Then, something weird happened. The film became enjoyable. One of the things I love about the original is how nothing in the game is skipped over, including each turn. The rules are followed until the end and everything happens for a reason. Welcome to the Jungle pulls off the exact same feat, albeit with far less subtlety and cleverness, by showing us the entire game played out on screen. Sure, there are apparently only three or four levels in this game and the threats they face are far fewer and include Mad Max motorcycle extras (don’t ask), but they never warp forward or cheat their way through the game. Each player has three lines on their arm, denoting their number of lives within the game. And we get to see how every one of them is lost. Just like in the original, our new players must finish the game if they want to escape, though this time they have to actually accomplish something besides not dying (they have to put a MacGuffin in another MacGuffin). The film even takes the time to define the strengths and weaknesses of each player and utilizes all those things through the course of the game. I am stunned that the same writers (all six of them) that wrote such an atrocious opening scene also pulled the rest of this script out of their PlayStations.
It works because they can all see the box too.
I was also expecting really flat characters, based on such obvious jokes as their avatars being shoved down our throats, but I was wrong there too. With the exception of Kevin Hart Kevin-Harting it up, Johnson, Black, and Gillan acted their butts off to do their best impressions of their younger counterparts doing impressions of themselves. Even more impressive is they kept it up for the entire film (kudos to director Jake Kasdan on this as well), Jack Black really selling being a ditzy girl trapped in a hobo’s body. Perhaps the best trick of the entire film was Black managing to make a couple dick jokes not come off like, well, dick jokes. When Bethany has to pee, she asks the guys to explain to her how to use a penis and the result is genius. Even an obvious boner gag came off as poignant.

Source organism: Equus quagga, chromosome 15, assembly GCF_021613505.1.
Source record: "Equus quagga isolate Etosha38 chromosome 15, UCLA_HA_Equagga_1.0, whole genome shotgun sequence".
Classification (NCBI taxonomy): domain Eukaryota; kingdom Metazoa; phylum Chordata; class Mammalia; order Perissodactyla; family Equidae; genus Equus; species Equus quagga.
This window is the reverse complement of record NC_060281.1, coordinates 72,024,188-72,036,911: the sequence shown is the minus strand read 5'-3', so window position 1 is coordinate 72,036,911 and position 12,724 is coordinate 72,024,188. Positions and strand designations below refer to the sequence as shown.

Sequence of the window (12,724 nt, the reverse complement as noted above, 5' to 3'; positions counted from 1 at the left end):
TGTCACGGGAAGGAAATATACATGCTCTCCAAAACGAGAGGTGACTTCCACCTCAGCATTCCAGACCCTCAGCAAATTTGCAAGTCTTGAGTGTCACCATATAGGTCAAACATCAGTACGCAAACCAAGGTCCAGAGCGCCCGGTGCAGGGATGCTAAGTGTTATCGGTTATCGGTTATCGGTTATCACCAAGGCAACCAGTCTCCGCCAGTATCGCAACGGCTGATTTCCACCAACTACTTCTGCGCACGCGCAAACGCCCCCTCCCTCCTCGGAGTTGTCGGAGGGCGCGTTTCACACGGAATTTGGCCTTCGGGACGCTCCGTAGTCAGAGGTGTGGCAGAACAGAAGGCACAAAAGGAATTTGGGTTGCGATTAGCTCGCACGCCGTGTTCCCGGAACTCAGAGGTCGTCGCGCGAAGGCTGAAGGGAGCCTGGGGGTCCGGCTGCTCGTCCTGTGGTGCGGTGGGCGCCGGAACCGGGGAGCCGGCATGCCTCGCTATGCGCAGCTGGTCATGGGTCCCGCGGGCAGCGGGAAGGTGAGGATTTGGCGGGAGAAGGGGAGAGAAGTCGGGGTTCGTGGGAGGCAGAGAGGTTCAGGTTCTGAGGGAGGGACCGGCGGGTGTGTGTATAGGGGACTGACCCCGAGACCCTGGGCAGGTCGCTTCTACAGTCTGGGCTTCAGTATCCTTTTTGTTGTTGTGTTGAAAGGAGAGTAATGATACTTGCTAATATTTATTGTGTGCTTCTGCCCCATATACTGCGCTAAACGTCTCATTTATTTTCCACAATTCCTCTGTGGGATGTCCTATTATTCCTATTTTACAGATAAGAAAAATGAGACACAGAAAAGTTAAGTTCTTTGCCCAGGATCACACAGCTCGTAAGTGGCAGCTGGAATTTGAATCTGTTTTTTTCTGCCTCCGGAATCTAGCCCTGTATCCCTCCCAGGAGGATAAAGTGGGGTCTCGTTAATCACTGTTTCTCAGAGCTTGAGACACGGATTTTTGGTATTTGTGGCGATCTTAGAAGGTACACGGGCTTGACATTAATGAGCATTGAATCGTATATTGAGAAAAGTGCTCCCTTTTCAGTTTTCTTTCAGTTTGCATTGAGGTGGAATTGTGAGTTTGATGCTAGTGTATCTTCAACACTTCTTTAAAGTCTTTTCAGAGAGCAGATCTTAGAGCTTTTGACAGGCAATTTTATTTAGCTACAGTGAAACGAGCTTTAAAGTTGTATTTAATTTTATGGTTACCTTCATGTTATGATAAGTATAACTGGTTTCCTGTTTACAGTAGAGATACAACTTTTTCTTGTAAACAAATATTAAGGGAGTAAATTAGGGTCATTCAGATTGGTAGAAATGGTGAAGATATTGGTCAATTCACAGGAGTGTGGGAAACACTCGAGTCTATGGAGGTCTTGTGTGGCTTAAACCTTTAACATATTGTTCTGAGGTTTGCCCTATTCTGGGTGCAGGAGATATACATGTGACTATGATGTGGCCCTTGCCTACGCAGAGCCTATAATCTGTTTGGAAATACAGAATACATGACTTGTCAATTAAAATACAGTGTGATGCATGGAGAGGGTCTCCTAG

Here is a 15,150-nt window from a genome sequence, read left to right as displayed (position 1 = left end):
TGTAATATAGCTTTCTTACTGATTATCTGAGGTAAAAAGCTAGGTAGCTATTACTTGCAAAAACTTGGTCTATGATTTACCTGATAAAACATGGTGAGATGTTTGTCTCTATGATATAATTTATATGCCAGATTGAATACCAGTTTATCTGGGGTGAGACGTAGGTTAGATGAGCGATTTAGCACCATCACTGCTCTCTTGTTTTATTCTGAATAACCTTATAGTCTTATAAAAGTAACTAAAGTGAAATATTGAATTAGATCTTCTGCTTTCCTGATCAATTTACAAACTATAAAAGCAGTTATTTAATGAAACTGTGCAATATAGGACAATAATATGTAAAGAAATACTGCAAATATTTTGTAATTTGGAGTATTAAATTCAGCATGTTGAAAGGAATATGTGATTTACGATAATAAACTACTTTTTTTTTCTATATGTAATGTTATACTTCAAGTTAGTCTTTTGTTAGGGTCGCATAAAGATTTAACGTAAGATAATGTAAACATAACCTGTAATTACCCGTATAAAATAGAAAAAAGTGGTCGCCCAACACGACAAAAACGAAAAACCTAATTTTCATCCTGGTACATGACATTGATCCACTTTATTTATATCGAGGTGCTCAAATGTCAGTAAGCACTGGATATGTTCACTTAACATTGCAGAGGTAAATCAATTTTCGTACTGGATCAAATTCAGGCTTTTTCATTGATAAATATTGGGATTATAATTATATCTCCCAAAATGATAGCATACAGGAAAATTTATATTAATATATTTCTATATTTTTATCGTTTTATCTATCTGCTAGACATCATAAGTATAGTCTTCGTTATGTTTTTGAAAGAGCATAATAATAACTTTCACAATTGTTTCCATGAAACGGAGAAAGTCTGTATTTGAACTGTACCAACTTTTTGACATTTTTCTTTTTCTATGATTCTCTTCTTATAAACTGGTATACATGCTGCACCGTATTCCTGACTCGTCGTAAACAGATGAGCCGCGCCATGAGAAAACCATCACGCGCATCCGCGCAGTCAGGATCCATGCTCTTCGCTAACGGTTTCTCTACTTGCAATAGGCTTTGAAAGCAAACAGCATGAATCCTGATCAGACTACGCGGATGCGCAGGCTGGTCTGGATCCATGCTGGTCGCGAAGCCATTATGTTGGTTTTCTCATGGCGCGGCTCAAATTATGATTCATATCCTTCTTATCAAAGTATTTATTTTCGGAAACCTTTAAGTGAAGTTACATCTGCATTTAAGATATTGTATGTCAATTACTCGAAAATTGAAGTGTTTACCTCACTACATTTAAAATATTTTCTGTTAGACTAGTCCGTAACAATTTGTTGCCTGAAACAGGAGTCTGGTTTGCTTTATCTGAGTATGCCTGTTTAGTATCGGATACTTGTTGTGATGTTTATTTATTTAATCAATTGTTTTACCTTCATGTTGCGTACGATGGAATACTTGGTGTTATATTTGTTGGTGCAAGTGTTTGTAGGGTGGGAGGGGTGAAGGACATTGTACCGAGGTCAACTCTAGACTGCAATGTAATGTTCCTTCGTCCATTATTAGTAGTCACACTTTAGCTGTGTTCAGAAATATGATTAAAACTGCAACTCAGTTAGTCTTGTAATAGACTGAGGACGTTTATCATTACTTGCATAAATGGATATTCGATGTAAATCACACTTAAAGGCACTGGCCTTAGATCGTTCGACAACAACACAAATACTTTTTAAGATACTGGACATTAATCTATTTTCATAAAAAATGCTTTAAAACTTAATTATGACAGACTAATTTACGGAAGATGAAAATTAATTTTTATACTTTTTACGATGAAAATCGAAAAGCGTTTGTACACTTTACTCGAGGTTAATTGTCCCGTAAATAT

She was never the cause of a boner joke and it would have been so easy.
As much as I ended up enjoying the movie, there were some glaring misses. Nick Jonas (playing adult Alex) has a looooong way to go as an actor, but he wasn’t terrible. The villain (Bobby Cannavale) was almost non-existent, as well as being exactly what you would expect in a crappy video game. The tone of the film ditched anything even remotely frightening, which is one of the things that made the original so good. They remembered to include a cut-scene at the beginning of their adventure in the game (which was brilliant), then forgot to do any more cut scenes. Fridge had the backpack of weapons as a trait, but they rarely ever pulled anything out of the pack, which was a huge missed nod at what video game characters are able to carry in games. And, as good a job as they did to close out the characters’ arcs and individual growth, they completely forgot to do the same with Fridge (who never learns his lesson about abusing his friendship with Spencer by having Spencer do all his homework for him). And, again, Kevin Hart playing himself. Again.
When we walked out of the theater to give our opinions, mine was “that was alright” (voice inflection rising through the sentence). The agency rep asked “just alright?” to which I replied “yes, but said in the same tone as – ‘I thought it was going to be garbage’ (voice inflection rising through the sentence).” And that is all I wanted from this movie. A mindless two hours of silly entertainment that didn’t insult my intelligence. That’s worth a trophy accomplishment in my book.
Rating: Don’t ask for any money back (I’m as surprised as you).